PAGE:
Heart Rate Variability (HRV): Heart rate variability, or HRV for short, is a measure of your autonomic nervous system that is widely considered one of the best objective metrics for physical fitness and determining your body’s readiness to perform. – Whoop
We want increased variability between your heart beats. The lower your variance is, the more you are stuck in the fight or flight response of your nervous system (which is in charge of every aspect of your body). This means more inflammation markers in your body, higher cortisol levels, poor recovery from workouts, sleep quality may be affected, and so on. In summary, it is a very good tool to use when looking for and predicting over use injuries, which are very prevalent in the Crossfit and “every day athlete” community!
Your HRV can even start to decrease before you start noticing pain in a certain area that is being over used. The same is shown BEFORE you start feeling sick if you are about to have the flu or catch a cold. Our body is built to push through injuries and compensate to get you through a certain task. This is great for the short term, but can lead to some significant long term problems.
Now, some mechanical shoulder pain is always better than being over weight, having high blood pressure, and diabetes when your 60 years old, but imagine if we can prevent the chronic disease AND the mechanical shoulder pain while you train for the healthiest, longest life possible!
A decrease in HRV can predict an injury within the next week of a crossfit athlete. This also applies to the general active population as well! (And for the sedentary population, we have a lot more we can do with this info for your health like looking at your body’s ability to recover from a sore back, experiencing poor sleep, a poor diet, and general inflammation in your body which may be contributing to chronic pain!)
Thats the importance of HRV….
So what are some things that can boost your HRV??
Training (physical stress): Knowing that it can take up to 80 hours after a max effort lift, run, workout for your HRV to return to normal levels can help with your programming and keeping it efficient and effective without increasing your risk to injury.
Mental/Emotional Stress: Decreases in stress = decrease the overriding stimulus of the sympathetic nervous system = improve your recovery and HRV. It’s not about decreasing your stress, it’s about learning how to manage it. Progress > Perfection.
Sleep: Not only getting the normal quantity of sleep for your body, but the highest quality of sleep to help you recover. Your body recovers while you sleep, so if you aren’t sleeping well, you aren’t recovering well.
Body work pre/post workout: Foam rolling, mobility work, or light stretching (we are biased to dynamic stretching). Anything that is relaxing that will slightly increase your heart rate for about 10 minutes.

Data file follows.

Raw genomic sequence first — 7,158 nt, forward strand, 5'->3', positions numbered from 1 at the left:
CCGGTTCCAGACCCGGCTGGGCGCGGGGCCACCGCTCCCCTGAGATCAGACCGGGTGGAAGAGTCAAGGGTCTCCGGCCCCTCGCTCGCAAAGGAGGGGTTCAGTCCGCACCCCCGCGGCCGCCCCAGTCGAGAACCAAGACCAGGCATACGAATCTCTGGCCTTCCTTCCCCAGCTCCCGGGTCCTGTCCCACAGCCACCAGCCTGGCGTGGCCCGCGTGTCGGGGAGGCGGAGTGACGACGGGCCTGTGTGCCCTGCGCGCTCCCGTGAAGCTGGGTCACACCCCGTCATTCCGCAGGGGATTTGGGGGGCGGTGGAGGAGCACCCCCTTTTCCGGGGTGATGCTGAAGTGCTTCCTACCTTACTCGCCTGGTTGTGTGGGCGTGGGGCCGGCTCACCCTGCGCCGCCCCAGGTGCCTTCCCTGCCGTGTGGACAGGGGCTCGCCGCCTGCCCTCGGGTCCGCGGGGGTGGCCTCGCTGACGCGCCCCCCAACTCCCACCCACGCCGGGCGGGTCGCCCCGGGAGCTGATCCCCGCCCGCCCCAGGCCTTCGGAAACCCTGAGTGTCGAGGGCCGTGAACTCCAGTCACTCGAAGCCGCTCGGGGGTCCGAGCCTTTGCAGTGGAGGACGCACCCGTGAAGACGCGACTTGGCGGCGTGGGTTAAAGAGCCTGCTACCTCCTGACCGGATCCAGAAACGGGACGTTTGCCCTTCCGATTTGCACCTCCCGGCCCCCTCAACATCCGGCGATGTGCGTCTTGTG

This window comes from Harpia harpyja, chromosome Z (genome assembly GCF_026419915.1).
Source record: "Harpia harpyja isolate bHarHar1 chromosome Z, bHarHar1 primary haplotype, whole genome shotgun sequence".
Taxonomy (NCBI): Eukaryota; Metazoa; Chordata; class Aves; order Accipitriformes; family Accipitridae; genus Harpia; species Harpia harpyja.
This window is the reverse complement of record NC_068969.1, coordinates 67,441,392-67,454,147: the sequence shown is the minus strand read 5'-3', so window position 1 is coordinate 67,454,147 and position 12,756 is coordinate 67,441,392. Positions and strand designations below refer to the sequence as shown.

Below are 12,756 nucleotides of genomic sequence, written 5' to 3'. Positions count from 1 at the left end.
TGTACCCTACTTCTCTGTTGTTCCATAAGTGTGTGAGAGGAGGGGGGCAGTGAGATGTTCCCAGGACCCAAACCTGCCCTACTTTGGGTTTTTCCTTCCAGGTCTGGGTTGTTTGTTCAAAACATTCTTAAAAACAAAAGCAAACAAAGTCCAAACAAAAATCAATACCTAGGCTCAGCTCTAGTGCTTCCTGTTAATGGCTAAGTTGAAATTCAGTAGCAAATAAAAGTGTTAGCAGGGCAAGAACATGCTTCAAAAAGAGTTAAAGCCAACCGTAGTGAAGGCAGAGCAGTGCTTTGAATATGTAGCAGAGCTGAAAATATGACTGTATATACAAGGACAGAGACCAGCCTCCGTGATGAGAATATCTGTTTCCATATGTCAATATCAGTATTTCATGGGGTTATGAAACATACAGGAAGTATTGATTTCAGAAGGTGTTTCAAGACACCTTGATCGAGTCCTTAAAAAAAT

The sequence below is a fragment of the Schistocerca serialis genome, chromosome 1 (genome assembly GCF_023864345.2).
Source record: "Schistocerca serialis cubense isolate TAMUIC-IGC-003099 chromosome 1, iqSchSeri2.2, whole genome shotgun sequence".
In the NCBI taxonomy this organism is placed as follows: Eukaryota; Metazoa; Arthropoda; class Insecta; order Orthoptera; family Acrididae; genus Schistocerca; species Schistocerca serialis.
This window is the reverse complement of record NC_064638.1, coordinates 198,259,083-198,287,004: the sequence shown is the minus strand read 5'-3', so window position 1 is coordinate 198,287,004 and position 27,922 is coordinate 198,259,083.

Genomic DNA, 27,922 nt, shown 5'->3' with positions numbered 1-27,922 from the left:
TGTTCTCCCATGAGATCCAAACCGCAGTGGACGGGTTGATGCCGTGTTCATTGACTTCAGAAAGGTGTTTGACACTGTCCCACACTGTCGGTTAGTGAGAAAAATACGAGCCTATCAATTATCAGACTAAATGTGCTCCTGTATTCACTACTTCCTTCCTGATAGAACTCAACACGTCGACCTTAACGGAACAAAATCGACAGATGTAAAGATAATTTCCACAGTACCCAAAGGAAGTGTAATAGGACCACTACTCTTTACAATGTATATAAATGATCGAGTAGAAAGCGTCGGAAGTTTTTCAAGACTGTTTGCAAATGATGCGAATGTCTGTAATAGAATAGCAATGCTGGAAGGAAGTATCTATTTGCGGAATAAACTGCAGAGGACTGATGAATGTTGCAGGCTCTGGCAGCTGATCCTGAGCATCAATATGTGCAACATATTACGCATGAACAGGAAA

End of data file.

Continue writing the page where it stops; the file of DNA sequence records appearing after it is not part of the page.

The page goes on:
Diet: Vegetarian diet had the highest HRV compared to other diets – Not that we need to eat vegetables only, but let’s eat some more plants, especially dark leafy greens like spinach and kale. I haven’t read research on this but the Mediterranean diet would help to increase your HRV as this diet is known to decrease systemic inflammation in the body. We know that increased systemic inflammation has an affect on increasing the sympathetic nervous system, which tends to decrease your HRV. Lastly, a high fat/low carb diet has been shown to improve your recovery/HRV numbers.
Alcohol or other drugs: Decreasing alcohol consumption and drug use (including prescription pain killers (obviously keep taking your prescription that is prescribed by your MD)), especially before bed. Your body recovers while you sleep and if you drink alcohol before bed you don’t sleep well. This is like giving 87 octane gas from Arco to a nascar right before a race. Probably won’t go well. Also, side note, it takes about 3-4 days for your body to fully recover from a night of drinking even 2-3 beers.
Age: Be younger (the only thing you can’t change but the rest are free game!)
What can we do for you??
– This is what I recommend the most although it involves the most commitment in terms of money. It is a device you wear on your wrist 24/7 and it continually tracks data throughout the day. This accurately tracks your HRV and also provides data on your sleep quality and quantity, recovery scores, heart rate throughout the day, and tracks workouts for you. This is the easiest for us to track because we can put you on our team where we can have direct access to your data and you’ll have direct access to us!
Apple Watch – If you have an apple watch that is a series 3 or higher, good news, you’ve been tracking your HRV this whole time and didn’t even know it. We can look at your data and help you track it to actually make changes in your body’s recovery and over all health!
HRV4 training – app that can track your HRV for you using your heart rate taken by your phones camera. This is a one time payment to the apple store of $9.99 and if you aren’t ultra serious about tracking your data or wanting to spend the extra money on a wearable device, this may be the best option for you!
1. Williams S, Booton T, Watson M, Rowland D, Altini M. Heart Rate Variability is a Moderating Factor in the Workload-Injury Relationship of Competitive CrossFit™ Athletes. J Sports Sci Med. 2017;16(4):443-449.
2. Chen J-L, Yeh D-P, Lee J-P, et al. Parasympathetic Nervous Activity Mirrors Recovery Status in Weightlifting Performance After Training: Journal of Strength and Conditioning Research. 2011;25(6):1546-1552. doi:10.1519/JSC.0b013e3181da7858